PROTECTING YOUR POOCH FROM HARMFUL PESTICIDES
AFTER BEING COOPED UP ALL WINTER, SPRING SEEMS TO BE THE SEASON OUR FOUR-LEGGED FRIENDS ENJOY MOST!
The weather is getting warmer and rain delivers a parade of new smells that our pooches just love to sniff. But, these changes also bring about an array of possible problems that can be harmful to our beloved buddies. Most dog owners are aware of flea and tick problems but, with most taking as much pride in their lawn as they have in their pet, it’s important to know the possible health risks that pesticides and herbicides can pose to your pooch.
One of the top 3 pesticides sold in the U.S. and used regularly in lawn treatments is known as 2,4-dichlorophenoxyacetic acid, or “2,4-D”. Developed by a British team during World War II, this chemical was intended to increase crop yields by suppressing weeds. The team was successful in their endeavors; however, the way that the herbicide actually works raises questions about the health risks it poses to those who encounter it.
Being a “selective” herbicide, 2,4-D is used to kill broadleaf weeds while leaving grasses such as corn, wheat and rice alone. The chemical works by giving the broadleaf plant a form of symbolic cancer, causing it to grow uncontrollably until it eventually dies. Broadleaf plants are “dicots” (plants with two seed leaves) and have their growing point at the tip of their leaves, which makes them susceptible to uncontrollable growth; Grasses are “monocots” (plants with one seed leaf) and grow from the base of the plant, which is why they are unaffected by the chemical. From an agricultural standpoint this herbicide is highly effective, but numerous studies have proven the possibility of harmful side effects to the health of those who are exposed.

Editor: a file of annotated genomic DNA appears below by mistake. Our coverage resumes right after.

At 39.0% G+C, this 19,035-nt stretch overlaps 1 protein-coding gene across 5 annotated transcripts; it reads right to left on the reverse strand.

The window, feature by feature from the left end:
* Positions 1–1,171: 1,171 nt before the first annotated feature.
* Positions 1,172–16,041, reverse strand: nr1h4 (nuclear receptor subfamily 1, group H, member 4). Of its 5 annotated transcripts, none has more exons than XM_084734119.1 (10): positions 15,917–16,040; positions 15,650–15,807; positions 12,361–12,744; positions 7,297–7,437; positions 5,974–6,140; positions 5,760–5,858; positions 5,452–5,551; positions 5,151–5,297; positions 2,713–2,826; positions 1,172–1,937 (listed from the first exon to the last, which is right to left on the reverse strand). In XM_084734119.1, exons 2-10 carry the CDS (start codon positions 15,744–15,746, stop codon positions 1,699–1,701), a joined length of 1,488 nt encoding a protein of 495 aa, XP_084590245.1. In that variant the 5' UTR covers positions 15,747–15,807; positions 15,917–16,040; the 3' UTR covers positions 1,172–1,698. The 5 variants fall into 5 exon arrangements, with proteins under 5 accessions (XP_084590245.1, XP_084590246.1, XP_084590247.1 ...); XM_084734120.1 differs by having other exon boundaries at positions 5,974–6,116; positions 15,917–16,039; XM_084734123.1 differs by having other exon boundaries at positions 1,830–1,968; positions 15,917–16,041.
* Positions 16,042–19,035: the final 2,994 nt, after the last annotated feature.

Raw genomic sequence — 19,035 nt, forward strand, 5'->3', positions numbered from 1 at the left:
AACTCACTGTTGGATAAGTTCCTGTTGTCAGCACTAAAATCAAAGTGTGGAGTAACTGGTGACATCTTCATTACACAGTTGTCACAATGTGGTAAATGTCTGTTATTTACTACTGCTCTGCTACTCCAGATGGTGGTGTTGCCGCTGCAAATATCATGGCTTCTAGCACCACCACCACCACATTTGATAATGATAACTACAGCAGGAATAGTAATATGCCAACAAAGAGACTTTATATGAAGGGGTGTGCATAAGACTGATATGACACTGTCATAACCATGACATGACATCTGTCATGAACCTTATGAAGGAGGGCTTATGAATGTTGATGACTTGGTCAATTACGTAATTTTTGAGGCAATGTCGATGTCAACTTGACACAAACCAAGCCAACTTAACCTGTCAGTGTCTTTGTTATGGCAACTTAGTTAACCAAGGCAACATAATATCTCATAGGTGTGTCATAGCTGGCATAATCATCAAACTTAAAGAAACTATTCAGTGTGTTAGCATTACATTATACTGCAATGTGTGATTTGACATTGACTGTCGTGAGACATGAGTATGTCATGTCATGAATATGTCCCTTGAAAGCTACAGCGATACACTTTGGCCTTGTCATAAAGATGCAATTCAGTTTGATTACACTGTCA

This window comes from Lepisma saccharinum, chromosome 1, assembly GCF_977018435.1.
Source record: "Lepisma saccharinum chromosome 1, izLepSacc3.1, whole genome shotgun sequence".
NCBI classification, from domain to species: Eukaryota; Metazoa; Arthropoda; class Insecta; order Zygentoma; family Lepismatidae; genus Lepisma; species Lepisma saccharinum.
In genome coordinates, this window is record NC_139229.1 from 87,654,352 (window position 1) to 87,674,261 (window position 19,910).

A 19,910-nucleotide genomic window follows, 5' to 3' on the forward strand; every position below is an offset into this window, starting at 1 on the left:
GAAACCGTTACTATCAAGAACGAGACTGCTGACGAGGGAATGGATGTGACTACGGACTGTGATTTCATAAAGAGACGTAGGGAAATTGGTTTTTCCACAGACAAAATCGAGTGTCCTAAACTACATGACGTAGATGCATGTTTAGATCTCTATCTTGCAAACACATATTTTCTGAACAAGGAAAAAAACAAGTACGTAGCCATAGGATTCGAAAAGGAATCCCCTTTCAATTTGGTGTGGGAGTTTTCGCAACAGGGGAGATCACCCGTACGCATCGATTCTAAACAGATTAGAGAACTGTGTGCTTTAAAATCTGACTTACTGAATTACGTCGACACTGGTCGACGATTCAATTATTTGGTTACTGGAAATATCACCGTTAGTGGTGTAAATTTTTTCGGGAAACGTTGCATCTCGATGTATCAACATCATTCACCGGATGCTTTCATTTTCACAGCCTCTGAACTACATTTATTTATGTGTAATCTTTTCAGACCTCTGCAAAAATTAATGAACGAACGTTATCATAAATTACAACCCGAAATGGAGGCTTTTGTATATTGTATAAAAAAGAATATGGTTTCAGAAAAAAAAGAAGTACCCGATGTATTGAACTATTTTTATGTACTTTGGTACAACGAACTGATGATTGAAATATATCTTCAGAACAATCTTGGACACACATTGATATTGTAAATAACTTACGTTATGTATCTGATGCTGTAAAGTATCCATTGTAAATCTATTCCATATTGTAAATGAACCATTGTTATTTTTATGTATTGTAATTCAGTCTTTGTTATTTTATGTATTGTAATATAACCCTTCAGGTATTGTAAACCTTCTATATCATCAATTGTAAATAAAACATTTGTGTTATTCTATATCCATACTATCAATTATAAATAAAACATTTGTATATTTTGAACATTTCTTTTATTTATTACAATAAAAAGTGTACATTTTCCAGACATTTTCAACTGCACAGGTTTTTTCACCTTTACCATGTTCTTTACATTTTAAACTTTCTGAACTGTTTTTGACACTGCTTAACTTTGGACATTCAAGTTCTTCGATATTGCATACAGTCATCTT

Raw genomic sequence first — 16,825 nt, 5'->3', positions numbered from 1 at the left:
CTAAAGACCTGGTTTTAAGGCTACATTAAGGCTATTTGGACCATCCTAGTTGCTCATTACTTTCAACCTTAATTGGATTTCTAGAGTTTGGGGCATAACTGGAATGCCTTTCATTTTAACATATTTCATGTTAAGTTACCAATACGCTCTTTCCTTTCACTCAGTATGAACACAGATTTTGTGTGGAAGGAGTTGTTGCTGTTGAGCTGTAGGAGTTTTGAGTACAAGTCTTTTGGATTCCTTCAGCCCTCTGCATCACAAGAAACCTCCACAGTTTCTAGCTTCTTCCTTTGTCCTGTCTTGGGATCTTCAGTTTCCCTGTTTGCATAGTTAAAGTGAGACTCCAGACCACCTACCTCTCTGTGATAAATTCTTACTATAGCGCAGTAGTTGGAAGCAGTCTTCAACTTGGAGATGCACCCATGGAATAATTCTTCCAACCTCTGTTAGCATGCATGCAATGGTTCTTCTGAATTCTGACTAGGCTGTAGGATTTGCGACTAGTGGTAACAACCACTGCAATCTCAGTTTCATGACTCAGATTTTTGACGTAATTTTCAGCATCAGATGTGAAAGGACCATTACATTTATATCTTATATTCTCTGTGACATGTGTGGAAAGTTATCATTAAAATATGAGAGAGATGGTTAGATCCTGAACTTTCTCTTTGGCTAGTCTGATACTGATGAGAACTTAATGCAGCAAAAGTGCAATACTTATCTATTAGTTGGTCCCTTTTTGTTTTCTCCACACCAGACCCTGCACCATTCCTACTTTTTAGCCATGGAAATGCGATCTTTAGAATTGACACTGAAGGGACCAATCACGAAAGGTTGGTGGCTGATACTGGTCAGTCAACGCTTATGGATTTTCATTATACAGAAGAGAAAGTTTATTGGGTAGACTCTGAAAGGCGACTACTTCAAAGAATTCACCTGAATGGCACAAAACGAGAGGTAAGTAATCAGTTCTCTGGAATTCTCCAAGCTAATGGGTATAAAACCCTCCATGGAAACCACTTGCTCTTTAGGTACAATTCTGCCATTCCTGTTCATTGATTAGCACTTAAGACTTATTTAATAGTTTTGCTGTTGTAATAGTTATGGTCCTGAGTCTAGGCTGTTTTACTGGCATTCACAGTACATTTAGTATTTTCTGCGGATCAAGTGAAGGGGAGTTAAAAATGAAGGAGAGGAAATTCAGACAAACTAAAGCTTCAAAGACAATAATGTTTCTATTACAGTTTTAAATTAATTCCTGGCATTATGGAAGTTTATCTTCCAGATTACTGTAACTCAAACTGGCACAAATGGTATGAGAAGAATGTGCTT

Before it began covering lawns across the U.S., 2,4-D was one of two active ingredients used to create the infamous defoliant of the Vietnam War: Agent Orange. Used to deplete forest-cover as well as enemy crops during the war, Agent Orange has since been revealed to cause a wide range of serious health issues including birth defects, rashes, tumors, and even cancer… so it’s no surprise that it poses a serious health risk to our pets.
Despite years of scientific research linking this harmful chemical to numerous health problems in both animals and humans, 2,4-D is still widely used across the United States. Since it is applied to golf courses, timber yards, football fields, various crops and possibly even your neighborhood, the EPA has put together a list of products that contain this chemical that can be found here.
Whether digging, sniffing or rolling around, most dogs love a thick carpet of nice, green grass. Unfortunately this puts your pooch at a higher risk of exposure to harmful pesticides and, unlike us humans, a dog can’t just change their coat and take off their shoes after a stroll through the sod. Scientific studies have shown that chemical lawn treatments increase the risk of bladder cancer in dogs in addition to raising the risk of canine malignant lymphoma…
SO WHAT CAN WE DO TO PREVENT THESE HARMFUL HEALTH EFFECTS?
- One solution is to not use pesticides on your lawn although, if your neighbors are using a lawn chemical, your dog may still have just as high a risk of exposure.
- While walking your four-legged friend through the neighborhood, try to avoid lawns until you can confirm that no pesticides have been used; luckily, most landscaping companies will mark the area treated which should not be entered for up to 48 hours.
- It is also possible to “detoxify” an area in your yard by watering down the chemicals to reduce skin contact.
Due to the vast use of lawn chemicals, chances are that your dog may still be exposed despite all of your precaution. If you think that your pooch has rolled around in something, give them a bath right when you get home to prevent absorption through their skin. You may want to wipe their paws off when you get back from a walk as well, and weekly foot soaks never hurt either!
April 07, 2017
April 07, 2017